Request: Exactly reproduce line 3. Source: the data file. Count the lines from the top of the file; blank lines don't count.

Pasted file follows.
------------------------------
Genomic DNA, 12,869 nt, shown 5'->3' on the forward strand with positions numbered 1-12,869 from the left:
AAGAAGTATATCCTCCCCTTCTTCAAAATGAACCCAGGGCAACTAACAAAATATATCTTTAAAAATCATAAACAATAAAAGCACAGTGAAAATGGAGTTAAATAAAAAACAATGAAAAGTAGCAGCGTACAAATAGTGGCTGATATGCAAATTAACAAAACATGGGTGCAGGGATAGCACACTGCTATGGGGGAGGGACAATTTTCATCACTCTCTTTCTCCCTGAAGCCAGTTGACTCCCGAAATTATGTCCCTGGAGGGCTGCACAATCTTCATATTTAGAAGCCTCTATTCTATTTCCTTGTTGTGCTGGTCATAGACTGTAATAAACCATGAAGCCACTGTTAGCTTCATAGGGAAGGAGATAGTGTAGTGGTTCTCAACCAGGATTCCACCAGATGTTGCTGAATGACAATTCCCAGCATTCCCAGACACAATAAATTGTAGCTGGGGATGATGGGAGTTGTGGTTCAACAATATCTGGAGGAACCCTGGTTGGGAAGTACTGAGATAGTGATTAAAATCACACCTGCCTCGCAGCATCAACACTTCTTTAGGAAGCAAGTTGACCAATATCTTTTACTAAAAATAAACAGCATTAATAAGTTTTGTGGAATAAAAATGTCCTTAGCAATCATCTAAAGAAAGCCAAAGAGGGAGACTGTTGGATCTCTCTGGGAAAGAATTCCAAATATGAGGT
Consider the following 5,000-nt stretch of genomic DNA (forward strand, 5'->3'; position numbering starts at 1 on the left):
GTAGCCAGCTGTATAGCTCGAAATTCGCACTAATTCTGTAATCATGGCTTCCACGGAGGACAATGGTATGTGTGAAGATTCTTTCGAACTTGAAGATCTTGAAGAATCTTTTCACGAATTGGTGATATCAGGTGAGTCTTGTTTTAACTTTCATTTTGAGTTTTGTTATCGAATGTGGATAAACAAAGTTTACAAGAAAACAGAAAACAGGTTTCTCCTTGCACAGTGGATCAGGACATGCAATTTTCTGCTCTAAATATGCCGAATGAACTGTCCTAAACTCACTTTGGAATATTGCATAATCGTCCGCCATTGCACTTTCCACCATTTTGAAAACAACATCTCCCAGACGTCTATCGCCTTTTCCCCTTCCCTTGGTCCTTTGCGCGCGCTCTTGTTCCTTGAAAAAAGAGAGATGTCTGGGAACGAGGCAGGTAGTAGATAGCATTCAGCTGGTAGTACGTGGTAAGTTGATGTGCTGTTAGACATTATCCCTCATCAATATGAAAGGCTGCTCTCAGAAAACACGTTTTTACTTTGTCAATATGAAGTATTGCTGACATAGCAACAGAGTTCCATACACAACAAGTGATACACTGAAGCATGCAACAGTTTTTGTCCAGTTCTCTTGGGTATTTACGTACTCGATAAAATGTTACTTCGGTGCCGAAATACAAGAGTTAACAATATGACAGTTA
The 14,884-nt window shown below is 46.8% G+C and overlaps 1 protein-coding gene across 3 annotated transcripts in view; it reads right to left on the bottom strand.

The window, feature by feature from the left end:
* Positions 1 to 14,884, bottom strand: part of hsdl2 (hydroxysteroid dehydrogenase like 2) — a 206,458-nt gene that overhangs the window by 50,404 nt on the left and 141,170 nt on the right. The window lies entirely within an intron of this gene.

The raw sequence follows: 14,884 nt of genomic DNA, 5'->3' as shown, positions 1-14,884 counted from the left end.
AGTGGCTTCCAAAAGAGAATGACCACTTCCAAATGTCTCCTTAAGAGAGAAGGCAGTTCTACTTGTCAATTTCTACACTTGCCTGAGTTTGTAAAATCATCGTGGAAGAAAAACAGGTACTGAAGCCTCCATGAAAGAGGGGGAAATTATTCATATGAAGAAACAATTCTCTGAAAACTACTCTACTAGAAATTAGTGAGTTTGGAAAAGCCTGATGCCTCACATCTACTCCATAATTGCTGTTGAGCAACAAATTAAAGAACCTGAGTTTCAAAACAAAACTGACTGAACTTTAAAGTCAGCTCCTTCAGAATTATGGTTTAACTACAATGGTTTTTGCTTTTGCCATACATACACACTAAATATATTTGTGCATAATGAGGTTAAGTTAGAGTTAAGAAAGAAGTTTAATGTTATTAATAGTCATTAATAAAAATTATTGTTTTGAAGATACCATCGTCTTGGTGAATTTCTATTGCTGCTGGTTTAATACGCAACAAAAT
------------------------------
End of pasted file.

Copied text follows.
Consider the following 5,000-nt stretch of genomic DNA (forward strand, 5'->3'; position numbering starts at 1 on the left):